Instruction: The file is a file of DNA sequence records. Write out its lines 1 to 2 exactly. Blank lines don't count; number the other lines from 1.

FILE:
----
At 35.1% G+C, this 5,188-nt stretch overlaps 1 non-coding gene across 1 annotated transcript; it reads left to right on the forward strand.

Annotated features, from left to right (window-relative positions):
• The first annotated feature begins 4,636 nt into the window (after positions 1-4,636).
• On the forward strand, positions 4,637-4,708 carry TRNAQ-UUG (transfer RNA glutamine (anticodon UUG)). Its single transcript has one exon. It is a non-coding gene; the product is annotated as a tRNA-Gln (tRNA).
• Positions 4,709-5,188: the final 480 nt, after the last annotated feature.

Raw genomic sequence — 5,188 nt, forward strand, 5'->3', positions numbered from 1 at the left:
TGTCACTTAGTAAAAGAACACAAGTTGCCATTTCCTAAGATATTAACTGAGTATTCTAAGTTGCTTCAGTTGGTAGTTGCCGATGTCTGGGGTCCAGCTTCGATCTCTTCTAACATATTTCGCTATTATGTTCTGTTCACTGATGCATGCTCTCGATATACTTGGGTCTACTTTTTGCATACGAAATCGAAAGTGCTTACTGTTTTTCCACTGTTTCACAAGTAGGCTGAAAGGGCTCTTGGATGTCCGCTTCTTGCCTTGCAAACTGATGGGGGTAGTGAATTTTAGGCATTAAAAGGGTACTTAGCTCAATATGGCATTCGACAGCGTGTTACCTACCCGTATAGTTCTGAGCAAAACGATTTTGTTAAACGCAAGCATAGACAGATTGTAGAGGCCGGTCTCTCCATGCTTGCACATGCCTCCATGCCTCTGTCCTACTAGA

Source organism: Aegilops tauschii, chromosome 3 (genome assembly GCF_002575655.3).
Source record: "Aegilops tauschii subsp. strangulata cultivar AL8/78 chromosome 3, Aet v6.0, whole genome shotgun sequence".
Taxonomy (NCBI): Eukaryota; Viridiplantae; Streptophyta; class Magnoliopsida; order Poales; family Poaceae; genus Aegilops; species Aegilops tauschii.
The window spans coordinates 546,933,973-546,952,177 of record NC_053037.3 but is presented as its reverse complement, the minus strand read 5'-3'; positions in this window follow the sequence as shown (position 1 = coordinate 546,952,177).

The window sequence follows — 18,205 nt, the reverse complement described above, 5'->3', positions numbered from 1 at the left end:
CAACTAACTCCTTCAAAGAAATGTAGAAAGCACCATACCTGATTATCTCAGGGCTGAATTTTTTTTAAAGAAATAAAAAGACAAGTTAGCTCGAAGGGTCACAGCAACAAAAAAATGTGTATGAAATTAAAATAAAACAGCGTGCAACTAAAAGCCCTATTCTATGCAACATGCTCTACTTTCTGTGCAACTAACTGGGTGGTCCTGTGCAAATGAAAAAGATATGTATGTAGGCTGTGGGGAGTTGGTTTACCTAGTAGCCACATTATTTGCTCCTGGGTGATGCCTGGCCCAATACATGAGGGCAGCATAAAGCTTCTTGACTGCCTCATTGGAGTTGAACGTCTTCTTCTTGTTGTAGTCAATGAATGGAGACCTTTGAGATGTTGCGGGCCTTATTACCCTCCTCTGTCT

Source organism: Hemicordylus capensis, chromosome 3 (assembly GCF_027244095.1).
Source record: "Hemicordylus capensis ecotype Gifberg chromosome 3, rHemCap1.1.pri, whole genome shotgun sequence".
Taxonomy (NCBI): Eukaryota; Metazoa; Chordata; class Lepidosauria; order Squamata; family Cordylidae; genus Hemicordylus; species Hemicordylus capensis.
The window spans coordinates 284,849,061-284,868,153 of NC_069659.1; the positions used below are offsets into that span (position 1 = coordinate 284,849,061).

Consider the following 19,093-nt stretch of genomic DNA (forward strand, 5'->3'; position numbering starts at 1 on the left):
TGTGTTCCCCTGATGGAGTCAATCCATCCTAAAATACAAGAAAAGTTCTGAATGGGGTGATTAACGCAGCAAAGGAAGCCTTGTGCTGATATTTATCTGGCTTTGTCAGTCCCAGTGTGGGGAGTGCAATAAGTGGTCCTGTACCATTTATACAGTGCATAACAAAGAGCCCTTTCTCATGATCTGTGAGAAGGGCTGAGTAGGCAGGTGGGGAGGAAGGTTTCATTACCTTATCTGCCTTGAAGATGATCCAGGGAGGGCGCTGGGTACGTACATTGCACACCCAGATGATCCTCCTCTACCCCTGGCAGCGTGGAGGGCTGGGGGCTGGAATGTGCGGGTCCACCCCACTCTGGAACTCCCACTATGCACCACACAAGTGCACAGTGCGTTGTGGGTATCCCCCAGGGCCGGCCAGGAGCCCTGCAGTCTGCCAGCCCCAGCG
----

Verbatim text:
At 35.1% G+C, this 5,188-nt stretch overlaps 1 non-coding gene across 1 annotated transcript; it reads left to right on the forward strand.

Annotated features, from left to right (window-relative positions):